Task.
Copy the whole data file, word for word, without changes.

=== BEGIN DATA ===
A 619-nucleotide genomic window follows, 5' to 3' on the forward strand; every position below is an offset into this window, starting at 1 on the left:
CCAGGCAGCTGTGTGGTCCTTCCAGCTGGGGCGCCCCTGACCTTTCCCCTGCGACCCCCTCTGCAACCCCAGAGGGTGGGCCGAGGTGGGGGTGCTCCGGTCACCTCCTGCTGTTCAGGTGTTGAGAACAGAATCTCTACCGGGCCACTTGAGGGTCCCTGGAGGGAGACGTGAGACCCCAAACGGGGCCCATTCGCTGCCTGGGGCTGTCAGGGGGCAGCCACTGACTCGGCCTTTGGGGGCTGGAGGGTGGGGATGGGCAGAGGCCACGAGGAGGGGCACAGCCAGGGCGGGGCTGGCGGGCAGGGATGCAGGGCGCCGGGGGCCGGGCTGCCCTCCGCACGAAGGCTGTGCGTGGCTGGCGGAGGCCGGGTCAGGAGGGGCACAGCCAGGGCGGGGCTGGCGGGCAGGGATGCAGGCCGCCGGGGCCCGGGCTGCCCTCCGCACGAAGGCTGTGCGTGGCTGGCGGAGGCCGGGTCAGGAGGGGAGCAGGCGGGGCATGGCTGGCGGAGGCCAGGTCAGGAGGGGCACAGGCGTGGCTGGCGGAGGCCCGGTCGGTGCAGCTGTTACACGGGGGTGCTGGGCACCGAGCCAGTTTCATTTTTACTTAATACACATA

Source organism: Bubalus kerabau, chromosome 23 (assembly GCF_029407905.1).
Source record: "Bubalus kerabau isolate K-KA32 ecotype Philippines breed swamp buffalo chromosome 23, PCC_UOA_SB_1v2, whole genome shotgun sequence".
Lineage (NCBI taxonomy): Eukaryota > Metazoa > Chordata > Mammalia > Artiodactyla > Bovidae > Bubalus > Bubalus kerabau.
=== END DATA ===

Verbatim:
A 619-nucleotide genomic window follows, 5' to 3' on the forward strand; every position below is an offset into this window, starting at 1 on the left:
CCAGGCAGCTGTGTGGTCCTTCCAGCTGGGGCGCCCCTGACCTTTCCCCTGCGACCCCCTCTGCAACCCCAGAGGGTGGGCCGAGGTGGGGGTGCTCCGGTCACCTCCTGCTGTTCAGGTGTTGAGAACAGAATCTCTACCGGGCCACTTGAGGGTCCCTGGAGGGAGACGTGAGACCCCAAACGGGGCCCATTCGCTGCCTGGGGCTGTCAGGGGGCAGCCACTGACTCGGCCTTTGGGGGCTGGAGGGTGGGGATGGGCAGAGGCCACGAGGAGGGGCACAGCCAGGGCGGGGCTGGCGGGCAGGGATGCAGGGCGCCGGGGGCCGGGCTGCCCTCCGCACGAAGGCTGTGCGTGGCTGGCGGAGGCCGGGTCAGGAGGGGCACAGCCAGGGCGGGGCTGGCGGGCAGGGATGCAGGCCGCCGGGGCCCGGGCTGCCCTCCGCACGAAGGCTGTGCGTGGCTGGCGGAGGCCGGGTCAGGAGGGGAGCAGGCGGGGCATGGCTGGCGGAGGCCAGGTCAGGAGGGGCACAGGCGTGGCTGGCGGAGGCCCGGTCGGTGCAGCTGTTACACGGGGGTGCTGGGCACCGAGCCAGTTTCATTTTTACTTAATACACATA

Source organism: Bubalus kerabau, chromosome 23 (assembly GCF_029407905.1).
Source record: "Bubalus kerabau isolate K-KA32 ecotype Philippines breed swamp buffalo chromosome 23, PCC_UOA_SB_1v2, whole genome shotgun sequence".
Lineage (NCBI taxonomy): Eukaryota > Metazoa > Chordata > Mammalia > Artiodactyla > Bovidae > Bubalus > Bubalus kerabau.